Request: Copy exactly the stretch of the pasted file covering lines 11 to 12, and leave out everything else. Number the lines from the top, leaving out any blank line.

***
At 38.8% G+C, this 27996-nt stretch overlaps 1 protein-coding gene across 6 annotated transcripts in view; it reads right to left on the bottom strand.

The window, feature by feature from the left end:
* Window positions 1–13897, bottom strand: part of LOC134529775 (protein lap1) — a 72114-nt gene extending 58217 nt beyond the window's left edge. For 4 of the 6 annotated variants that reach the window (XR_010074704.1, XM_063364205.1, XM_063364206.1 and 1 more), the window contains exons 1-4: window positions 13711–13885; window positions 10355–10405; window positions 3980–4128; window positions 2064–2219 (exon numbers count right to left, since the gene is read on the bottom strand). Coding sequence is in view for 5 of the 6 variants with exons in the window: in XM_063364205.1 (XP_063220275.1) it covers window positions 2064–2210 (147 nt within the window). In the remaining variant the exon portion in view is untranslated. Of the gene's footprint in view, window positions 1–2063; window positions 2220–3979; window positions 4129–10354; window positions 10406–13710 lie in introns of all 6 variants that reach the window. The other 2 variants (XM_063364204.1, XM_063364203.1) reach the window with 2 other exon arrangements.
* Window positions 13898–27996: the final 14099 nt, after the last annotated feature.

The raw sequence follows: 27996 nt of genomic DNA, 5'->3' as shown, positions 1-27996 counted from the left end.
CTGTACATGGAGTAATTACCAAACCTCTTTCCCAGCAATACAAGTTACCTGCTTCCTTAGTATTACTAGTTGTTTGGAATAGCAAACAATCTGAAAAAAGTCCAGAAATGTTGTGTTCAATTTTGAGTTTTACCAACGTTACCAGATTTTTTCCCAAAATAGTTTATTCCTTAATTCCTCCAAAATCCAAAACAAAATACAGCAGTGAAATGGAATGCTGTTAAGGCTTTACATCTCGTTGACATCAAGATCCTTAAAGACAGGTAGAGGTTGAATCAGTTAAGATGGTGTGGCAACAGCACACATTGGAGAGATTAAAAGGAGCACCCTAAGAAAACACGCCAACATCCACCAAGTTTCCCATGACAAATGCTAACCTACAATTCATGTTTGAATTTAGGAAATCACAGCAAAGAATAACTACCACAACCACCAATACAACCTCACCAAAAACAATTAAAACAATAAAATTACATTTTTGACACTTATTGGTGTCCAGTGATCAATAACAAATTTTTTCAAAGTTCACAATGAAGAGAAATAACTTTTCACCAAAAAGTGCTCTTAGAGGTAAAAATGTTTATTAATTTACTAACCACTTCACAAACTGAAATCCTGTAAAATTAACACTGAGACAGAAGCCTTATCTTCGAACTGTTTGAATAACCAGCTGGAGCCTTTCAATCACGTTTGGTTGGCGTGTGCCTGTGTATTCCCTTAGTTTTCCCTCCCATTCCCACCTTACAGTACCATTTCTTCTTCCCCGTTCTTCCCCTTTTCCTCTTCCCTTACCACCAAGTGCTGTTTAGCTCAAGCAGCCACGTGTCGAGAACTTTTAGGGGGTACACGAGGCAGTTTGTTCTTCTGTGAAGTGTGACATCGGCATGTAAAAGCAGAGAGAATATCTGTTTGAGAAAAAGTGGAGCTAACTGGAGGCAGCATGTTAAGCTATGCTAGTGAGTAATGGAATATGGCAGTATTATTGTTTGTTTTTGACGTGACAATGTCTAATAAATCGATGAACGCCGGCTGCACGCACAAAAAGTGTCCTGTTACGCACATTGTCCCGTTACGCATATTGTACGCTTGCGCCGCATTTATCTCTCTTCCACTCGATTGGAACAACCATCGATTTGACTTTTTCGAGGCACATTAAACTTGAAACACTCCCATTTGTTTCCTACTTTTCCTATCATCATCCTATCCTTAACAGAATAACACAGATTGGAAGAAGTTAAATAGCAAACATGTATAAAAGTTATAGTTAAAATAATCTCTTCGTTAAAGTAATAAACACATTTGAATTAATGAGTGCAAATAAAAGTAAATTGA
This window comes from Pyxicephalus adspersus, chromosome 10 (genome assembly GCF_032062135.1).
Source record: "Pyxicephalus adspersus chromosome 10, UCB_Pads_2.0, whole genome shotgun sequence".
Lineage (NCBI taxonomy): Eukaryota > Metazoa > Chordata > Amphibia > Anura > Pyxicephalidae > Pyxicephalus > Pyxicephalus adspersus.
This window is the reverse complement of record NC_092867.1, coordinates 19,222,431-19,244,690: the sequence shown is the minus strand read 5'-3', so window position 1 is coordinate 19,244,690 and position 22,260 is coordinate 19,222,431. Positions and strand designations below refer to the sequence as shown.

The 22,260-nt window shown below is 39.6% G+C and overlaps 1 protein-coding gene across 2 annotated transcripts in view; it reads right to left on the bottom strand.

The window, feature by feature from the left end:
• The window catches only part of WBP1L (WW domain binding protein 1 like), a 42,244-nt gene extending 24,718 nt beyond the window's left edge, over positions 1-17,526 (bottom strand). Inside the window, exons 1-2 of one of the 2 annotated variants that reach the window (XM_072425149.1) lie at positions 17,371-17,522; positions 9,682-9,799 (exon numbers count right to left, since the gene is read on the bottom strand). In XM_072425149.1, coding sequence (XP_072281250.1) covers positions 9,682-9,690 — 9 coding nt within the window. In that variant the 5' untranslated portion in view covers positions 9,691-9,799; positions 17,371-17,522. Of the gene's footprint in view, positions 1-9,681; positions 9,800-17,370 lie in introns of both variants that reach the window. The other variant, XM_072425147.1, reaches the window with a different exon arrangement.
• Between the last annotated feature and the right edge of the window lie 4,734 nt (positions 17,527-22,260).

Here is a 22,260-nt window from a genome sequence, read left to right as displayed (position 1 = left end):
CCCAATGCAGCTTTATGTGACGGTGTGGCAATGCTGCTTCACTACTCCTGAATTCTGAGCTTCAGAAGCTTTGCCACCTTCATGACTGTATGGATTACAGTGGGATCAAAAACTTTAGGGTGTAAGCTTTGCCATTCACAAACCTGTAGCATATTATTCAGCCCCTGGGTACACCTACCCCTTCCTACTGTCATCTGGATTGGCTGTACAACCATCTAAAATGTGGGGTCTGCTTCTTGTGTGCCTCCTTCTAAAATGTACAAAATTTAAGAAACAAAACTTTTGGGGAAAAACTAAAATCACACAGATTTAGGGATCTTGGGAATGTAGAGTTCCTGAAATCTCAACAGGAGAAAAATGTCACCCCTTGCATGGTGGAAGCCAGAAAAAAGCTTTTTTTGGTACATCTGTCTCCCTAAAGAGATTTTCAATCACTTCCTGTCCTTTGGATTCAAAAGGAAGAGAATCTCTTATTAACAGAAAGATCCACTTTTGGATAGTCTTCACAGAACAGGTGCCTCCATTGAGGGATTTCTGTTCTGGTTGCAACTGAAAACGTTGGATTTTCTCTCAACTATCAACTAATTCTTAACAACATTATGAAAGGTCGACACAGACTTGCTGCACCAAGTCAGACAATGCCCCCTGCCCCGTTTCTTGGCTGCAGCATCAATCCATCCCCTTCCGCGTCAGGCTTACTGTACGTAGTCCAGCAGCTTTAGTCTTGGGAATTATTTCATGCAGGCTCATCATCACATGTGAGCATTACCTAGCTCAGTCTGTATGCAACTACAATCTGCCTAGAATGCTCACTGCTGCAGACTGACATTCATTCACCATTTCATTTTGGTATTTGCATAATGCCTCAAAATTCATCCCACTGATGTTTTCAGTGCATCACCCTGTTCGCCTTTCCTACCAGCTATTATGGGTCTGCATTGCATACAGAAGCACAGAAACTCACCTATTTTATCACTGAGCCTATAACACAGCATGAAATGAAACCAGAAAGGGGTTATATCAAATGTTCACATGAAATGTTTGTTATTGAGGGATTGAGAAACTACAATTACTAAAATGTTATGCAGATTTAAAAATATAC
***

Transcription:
The 22,260-nt window shown below is 39.6% G+C and overlaps 1 protein-coding gene across 2 annotated transcripts in view; it reads right to left on the bottom strand.

The window, feature by feature from the left end: